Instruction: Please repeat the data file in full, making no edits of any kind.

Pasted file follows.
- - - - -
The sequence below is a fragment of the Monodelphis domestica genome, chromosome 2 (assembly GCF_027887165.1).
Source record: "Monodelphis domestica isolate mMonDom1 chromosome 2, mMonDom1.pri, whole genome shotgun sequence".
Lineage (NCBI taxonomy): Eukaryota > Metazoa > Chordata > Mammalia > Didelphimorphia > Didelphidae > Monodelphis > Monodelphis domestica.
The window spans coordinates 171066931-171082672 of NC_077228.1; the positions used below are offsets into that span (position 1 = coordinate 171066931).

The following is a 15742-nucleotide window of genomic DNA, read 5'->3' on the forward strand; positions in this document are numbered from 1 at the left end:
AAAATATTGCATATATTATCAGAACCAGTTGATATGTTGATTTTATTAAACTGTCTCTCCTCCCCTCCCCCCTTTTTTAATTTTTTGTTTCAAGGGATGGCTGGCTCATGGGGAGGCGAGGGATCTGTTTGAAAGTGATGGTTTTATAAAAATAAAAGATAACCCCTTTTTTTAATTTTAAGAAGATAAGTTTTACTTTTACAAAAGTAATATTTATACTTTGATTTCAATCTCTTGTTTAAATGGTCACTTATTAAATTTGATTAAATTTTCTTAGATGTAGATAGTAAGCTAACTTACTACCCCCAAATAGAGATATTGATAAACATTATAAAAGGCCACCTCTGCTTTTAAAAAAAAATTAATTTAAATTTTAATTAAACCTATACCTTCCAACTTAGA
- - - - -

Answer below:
The sequence below is a fragment of the Monodelphis domestica genome, chromosome 2 (assembly GCF_027887165.1).
Source record: "Monodelphis domestica isolate mMonDom1 chromosome 2, mMonDom1.pri, whole genome shotgun sequence".
Lineage (NCBI taxonomy): Eukaryota > Metazoa > Chordata > Mammalia > Didelphimorphia > Didelphidae > Monodelphis > Monodelphis domestica.
The window spans coordinates 171066931-171082672 of NC_077228.1; the positions used below are offsets into that span (position 1 = coordinate 171066931).

The following is a 15742-nucleotide window of genomic DNA, read 5'->3' on the forward strand; positions in this document are numbered from 1 at the left end:
AAAATATTGCATATATTATCAGAACCAGTTGATATGTTGATTTTATTAAACTGTCTCTCCTCCCCTCCCCCCTTTTTTAATTTTTTGTTTCAAGGGATGGCTGGCTCATGGGGAGGCGAGGGATCTGTTTGAAAGTGATGGTTTTATAAAAATAAAAGATAACCCCTTTTTTTAATTTTAAGAAGATAAGTTTTACTTTTACAAAAGTAATATTTATACTTTGATTTCAATCTCTTGTTTAAATGGTCACTTATTAAATTTGATTAAATTTTCTTAGATGTAGATAGTAAGCTAACTTACTACCCCCAAATAGAGATATTGATAAACATTATAAAAGGCCACCTCTGCTTTTAAAAAAAAATTAATTTAAATTTTAATTAAACCTATACCTTCCAACTTAGA